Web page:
Build Your Business:

Blurring the Lines

April 20, 2016

When it comes to apparel, consumers have long been experimenting with what they wear in their free time, in the office and for exercise. And thanks to fabric technology and some of the performance properties introduced in wearables, multiple clothing styles have become acceptable in different environments.

Specifically in the athletic realm, new trends — including the new industry buzzword, “athleisure” — are spiking in popularity across North America.

“A report just came out from Bloomberg that [says] in 2015, the athletic market grew by 17%,” says Elbowgrease Athletics founder Vince Winters. “The denim market shrunk by 5%. [This is] a clear indication, when you look at athletics, [that] it’s not just what we wear on the field when we play or when we train, but it’s by and large how people are looking at athletic product and how we incorporate it into our daily life.”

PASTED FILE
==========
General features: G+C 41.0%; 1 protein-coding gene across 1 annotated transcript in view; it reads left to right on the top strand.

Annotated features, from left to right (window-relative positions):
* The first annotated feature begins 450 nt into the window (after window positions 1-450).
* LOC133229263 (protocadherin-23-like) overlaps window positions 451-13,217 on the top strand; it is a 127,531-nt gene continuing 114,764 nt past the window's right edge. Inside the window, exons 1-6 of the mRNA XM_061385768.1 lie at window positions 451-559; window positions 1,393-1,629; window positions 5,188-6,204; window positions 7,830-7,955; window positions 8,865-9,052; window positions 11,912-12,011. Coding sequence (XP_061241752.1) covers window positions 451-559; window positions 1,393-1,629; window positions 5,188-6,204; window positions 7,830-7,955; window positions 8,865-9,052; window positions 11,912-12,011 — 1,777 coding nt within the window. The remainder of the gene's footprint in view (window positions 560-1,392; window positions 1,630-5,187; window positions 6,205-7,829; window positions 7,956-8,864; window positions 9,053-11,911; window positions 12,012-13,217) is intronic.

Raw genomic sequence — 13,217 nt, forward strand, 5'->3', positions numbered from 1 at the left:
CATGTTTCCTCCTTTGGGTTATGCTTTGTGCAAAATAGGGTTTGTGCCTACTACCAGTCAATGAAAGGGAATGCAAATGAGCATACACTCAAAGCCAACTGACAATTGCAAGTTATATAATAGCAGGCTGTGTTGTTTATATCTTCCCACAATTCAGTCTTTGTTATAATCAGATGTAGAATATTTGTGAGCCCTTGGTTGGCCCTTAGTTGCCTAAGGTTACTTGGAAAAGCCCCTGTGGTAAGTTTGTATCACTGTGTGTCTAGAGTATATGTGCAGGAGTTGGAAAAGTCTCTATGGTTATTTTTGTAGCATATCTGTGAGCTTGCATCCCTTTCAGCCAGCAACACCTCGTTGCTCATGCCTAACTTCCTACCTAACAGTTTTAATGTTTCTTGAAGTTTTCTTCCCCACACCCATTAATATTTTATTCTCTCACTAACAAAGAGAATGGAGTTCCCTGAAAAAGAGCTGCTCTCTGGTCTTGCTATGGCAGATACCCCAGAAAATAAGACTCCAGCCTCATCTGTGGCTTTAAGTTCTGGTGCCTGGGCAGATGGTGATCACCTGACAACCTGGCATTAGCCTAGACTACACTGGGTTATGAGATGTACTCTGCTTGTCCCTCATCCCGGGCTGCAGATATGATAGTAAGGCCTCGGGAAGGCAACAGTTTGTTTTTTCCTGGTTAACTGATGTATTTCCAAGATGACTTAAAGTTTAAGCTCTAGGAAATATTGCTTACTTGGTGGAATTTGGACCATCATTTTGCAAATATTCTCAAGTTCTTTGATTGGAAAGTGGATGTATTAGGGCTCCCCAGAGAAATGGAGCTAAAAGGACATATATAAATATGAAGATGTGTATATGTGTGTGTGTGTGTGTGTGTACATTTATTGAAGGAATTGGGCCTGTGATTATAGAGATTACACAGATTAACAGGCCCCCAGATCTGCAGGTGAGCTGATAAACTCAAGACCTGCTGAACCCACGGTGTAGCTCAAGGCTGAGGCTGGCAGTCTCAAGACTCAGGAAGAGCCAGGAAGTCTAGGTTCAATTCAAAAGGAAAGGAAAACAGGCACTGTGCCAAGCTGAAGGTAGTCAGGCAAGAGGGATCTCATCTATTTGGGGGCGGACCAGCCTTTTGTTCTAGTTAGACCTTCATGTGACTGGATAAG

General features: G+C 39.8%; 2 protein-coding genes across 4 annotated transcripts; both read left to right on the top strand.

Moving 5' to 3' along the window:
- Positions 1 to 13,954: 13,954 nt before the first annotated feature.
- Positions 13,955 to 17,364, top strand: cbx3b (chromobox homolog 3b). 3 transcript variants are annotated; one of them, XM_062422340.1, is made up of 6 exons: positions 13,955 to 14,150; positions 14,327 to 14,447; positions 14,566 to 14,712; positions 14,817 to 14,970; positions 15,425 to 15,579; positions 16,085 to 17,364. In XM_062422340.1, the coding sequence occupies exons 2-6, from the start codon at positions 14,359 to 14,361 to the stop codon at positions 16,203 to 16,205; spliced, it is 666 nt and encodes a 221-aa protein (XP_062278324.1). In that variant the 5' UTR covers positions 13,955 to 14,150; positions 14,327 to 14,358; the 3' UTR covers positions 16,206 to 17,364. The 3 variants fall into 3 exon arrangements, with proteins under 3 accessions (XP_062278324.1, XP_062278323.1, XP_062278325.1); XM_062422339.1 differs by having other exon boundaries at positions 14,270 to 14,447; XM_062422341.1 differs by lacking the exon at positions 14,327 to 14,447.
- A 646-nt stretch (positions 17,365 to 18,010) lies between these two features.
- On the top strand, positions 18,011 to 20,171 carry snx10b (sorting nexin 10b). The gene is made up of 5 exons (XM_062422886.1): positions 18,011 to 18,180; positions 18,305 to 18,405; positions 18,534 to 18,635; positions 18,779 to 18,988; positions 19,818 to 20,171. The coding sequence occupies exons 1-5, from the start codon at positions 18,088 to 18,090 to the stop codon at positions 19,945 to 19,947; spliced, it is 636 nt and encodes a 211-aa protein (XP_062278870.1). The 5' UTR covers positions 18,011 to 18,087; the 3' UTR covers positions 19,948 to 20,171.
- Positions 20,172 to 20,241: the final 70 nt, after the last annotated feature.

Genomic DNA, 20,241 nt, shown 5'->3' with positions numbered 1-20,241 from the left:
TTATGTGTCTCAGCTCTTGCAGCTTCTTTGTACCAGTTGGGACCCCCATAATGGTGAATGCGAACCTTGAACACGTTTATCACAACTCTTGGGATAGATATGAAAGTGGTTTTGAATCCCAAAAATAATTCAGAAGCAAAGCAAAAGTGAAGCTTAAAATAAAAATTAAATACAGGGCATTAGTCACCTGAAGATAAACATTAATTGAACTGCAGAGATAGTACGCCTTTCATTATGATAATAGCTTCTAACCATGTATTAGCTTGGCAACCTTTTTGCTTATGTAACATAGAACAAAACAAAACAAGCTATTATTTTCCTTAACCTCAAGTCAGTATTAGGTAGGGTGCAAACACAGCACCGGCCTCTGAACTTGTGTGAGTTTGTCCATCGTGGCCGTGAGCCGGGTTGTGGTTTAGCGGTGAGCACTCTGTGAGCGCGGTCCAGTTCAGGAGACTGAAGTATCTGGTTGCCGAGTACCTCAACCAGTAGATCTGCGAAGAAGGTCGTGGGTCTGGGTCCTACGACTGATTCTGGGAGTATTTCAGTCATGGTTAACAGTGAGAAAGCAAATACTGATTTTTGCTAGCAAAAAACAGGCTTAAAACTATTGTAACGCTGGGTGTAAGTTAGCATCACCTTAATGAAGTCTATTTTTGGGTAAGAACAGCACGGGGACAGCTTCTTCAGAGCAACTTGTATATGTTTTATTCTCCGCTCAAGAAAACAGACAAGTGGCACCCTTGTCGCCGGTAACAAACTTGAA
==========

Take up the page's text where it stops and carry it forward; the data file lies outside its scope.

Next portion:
Plenty of customers still are sporting athletic garments to work out, perform and compete in, and that consists of the bulk of sales in the athletic wear category.

“This is definitely a fast-growing segment for our business, as we provide athletic wear to many specialty fitness stores and retailers, training and team dealers, as well as for major sporting events and races,” says Nino Phimphachanh, a designer for Expert Brand.

While there is a huge segment of athletic wear that still is chiefly used as apparel for sports or exercise, more people are wearing athletic garments for leisure or everyday activities that don’t involve sweat and physical exertion.